ONE of the most important collections of watercolour paintings in the world is heading our way.
More than 40 works from the exquisite holdings of Sir Hickman Beckett Bacon (1855-1945), an avid collector of English watercolours between 1895 and the First World War, will be on show at Abbot Hall Art Gallery, from January 12 until April 14.
Now owned by Sir Nicholas Bacon, the precious paintings will be loaned to the Kendal gallery for its next exhibition - Turner and his Contemporaries: The Hickman Bacon Watercolour Collection.
Abbot Hall chief executive Gordon Watson was thrilled at the prospect of the eminent display, which should have the eyes of the nation’s arts world focused on the important regional gallery.
In fact, a fitting time to stage such a grand show as Abbot Hall celebrates a half century since its opened its celebrated doors.
Gordon added: “Fifty years ago on September 28, 1962, Her Royal Highness Princess Margaret officially opened the gallery and since then Abbot Hall has established itself as one of the most significant and ambitious galleries in the north of England.”
Rarely aired in public, the collection will be shown alongside highlights from Abbot Hall’s own permanent collection of watercolours.
Sir Nicholas said that he was delighted to be able to lend the paintings to Abbot Hall.
He continued: “My great uncle Sir Hickman Bacon (Hicky) had unusual tastes for his time and thus the collection is very strong in the type of late, ethereal Turner watercolours that only became widely popular with the advent of abstract painting in the 1940s and 50s. Equally, John Sell Cotman, an artist who had only just emerged from total obscurity, was of particular interest.
“Hicky’s collection represents English watercolour painting at its greatest; like so many collectors he was not interested by the fashion of the day, but he was committed to collecting those objects which fulfilled his heartfelt love of beauty.”
Born in 1855 into a family of landed gentry, Sir Hickman was educated at Eton. He joined the army, later returning to his old-fashioned family mansion. He suffered from ill health early in his life, and remained a bachelor until he died in 1945. He also collected fabrics, wall hangings, ceramics and Japanese prints – a collection he gave to the Japanese Government.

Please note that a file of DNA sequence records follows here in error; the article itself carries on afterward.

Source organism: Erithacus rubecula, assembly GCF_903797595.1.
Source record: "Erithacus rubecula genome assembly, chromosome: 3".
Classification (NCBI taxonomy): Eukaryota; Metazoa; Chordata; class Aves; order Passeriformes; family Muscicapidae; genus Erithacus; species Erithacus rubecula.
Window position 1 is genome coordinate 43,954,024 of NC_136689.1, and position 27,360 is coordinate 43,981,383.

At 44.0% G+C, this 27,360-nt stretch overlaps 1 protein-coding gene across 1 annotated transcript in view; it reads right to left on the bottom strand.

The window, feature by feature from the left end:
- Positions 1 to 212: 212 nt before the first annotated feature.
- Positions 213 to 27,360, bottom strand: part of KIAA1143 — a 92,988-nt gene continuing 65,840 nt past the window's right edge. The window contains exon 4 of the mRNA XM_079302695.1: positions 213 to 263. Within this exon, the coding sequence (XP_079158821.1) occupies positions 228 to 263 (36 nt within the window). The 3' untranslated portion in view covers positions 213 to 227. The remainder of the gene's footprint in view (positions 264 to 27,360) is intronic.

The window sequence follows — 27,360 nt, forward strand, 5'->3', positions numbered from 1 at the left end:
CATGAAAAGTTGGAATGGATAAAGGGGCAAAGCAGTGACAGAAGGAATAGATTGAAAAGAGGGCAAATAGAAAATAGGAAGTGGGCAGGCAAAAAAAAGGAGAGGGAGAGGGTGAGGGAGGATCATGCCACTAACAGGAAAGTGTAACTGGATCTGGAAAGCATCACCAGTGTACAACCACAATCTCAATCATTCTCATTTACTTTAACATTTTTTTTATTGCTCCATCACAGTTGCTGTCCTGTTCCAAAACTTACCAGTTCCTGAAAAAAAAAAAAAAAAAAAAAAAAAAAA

Abbot Hall collections manager Nick Rogers said that an exhibition of watercolours from the ‘remarkable’ Hickman Bacon collection was a cause for celebration wherever it was held. He added: “That it is taking place in Kendal, Cumbria, is particularly appropriate, as this is an area that played a significant role in the development of watercolour as the medium of choice for the itinerant artist in the late 18th and early 19th Century.”
A GOVERNMENT appointed planning inspector has ruled that an ancient Lake District fell pass is out of bounds for motorised vehicles.
The decision by the Secretary of State to make Garburn Pass, between Troutbeck and Kentmere, a ‘restricted byway’ follows three years of legal argument.
It means that any motorist or motorcyclist using the pass is committing a criminal offence and could face serious legal consequences.
The inspector went through hundreds of pages of documents ranging from maps of 1822, guide books of the 1880s, and photographs of motorbikes using the pass in the 1920s.
The Lake District National Park Authority has also announced that thanks to around £55,000 of Government funding invested in repairs following the 2009 floods, the pass is probably in better condition than it has been for hundreds of years.
“The storms of November 2009 badly damaged both sides of the pass, especially the western side where the track effectively became a river, and most of the surface ended up on the main road,” said National Park Countryside Access Adviser Nick Thorne.
“We were able to obtain significant funding under the Paths for the Public Project, funded by Defra, the Rural Development Programme for England, and Cumbria County Council. And we have now completely rebuilt the worst affected areas in three stages with the work being carried out by our own staff, the National Trust, and a local contractor.”